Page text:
Towards the end of his life, in an interview that was published in Politiken in 1971, Arne Jacobsen explained that “the main thing is proportioning. Proportioning is what makes the beauty of old Greek temples classical. Like great blocks from which the air is literally carved out between the columns. And whether we look at a building from the Baroque, from the Renaissance, or from our own time the ones we wish to look at, the ones we admire - they are all well-proportioned: this is what is decisive.” 1
It is a comment that reveals much about an underlying aesthetic principle that was at the core not only of his architecture but also his designs for furniture and interiors … an aesthetic that can be seen in major works of this late period of his career such as St Catherine’s College in Oxford or his last major commission for the National Bank in Copenhagen. Not just buildings designed with elegant proportions but buildings that are calm and monumental in a way that is closely reminiscent of the best classical buildings.
That vivid and evocative description of “air carved out between the columns” provides one key to understanding buildings like Søllerød town hall but, equally, carefully resolved proportions are elemental to the design of small houses, in Jacobsen’s designs for gardens and as a key characteristic of his furniture.
He clearly saw the design of an elevation - the arrangement of doors and windows, their relative size and their spacing with an appropriate balance between the openings and solid wall - as an opportunity to use a rational grid as the underlying framework and he used geometry and mathematically determined proportions, not just for the overall outline of a facade but also for the features or the constituent parts of a design.
To some extent, the use of standard and repeated units for the elevations of large modern buildings and regular and equal floor heights repeated up the building would have created a grid pattern in any case but Jacobsen applied a system of proportions to the facades in buildings through the 1930s and then on into his post-war works, trying different arrangements for each design but becoming more complicated with each project.
Nyropsgade 18, Copenhagen building for A Jespersen & Son, completed in 1955
The City Hall, Rødovre Rødovre Parkvej 150 1956
SAS Royal Hotel, Hammerichsgade 1-5, Copenhagen 1960
A careful use of geometry and proportion is less obvious in smaller brick houses simply because, when compared with the front of an office building like the Jespersen block, the use of a design grid is clearly less pronounced but in the design for his own house at Gotfred Rodes Vej, the plan of the main room on the ground floor has the proportions of a golden rectangle and although ceiling heights are not given on the plan used for writing this post, a height of 2.5 metres, which is quite reasonable for a house of this size, would mean that it is possible that heights and therefore the volume or space within the house were also determined by golden proportions. The side block of that house, including the staircase, kitchen and dining room on the ground floor, is certainly a golden rectangle externally, and interlocking with that space, the staircase, the entrance hall and the small room to the right of the entrance in their overall dimensions define another golden rectangle so, at the very least, the starting point for the plan of his own house in 1929 was a geometric framework based on the golden section which was then developed into the final design even if every room and every feature did not fit precisely into a proportional straight jacket.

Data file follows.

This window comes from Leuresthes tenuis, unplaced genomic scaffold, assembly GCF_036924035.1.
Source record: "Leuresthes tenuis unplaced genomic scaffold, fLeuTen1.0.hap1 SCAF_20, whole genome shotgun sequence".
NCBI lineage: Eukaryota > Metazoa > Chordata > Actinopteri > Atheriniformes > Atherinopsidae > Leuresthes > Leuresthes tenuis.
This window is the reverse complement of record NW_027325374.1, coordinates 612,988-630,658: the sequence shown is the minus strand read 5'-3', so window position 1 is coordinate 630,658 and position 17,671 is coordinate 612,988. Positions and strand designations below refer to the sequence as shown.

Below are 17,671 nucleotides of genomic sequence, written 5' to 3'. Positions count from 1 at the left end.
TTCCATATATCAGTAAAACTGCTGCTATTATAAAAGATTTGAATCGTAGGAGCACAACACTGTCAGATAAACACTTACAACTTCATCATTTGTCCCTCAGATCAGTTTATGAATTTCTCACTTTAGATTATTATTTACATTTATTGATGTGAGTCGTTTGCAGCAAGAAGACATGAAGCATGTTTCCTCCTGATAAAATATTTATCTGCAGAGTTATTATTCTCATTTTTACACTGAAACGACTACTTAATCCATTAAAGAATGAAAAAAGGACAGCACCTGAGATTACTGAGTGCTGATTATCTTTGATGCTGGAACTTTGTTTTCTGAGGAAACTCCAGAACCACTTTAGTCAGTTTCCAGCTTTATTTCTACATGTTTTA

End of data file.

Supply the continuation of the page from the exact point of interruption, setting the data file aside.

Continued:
Jacobsen’s later home at the east end of the row at Strandvejen is even less obvious as a design based on geometry because there rather than the simple blocks and flat roofs of the first house, obvious geometric blocks, his post-war house is in a terrace or row and has a long narrow footprint and sloping roofs but even there the starting point appears to be a grid based on golden rectangles. The main part of those houses is a long block running north south and, starting with the width of that block, then it’s length is two golden rectangles set end to end and the main room on the top floor has the proportions of a golden rectangle. In Jacobsen’s own house in the terrace, because it is at the end of the row, it has space for an additional block on the east side that contains rooms on all three levels and that is based on a square with the dimension that is the starting point of the two golden rectangles of the main block.
For larger buildings such as the SAS Hotel in Copenhagen, Jacobsen was clearly aware that with the industrialisation of building construction, where you use a large number of components that were made in a factory and assembled on site, including all the windows, then to get the proportions of a single unit wrong would mean that that potentially ugly or disproportionate elements would be multiplied along the length of the facade or throughout the building to compound a poor design: it was essential that each part had to be not only well made but also well proportioned.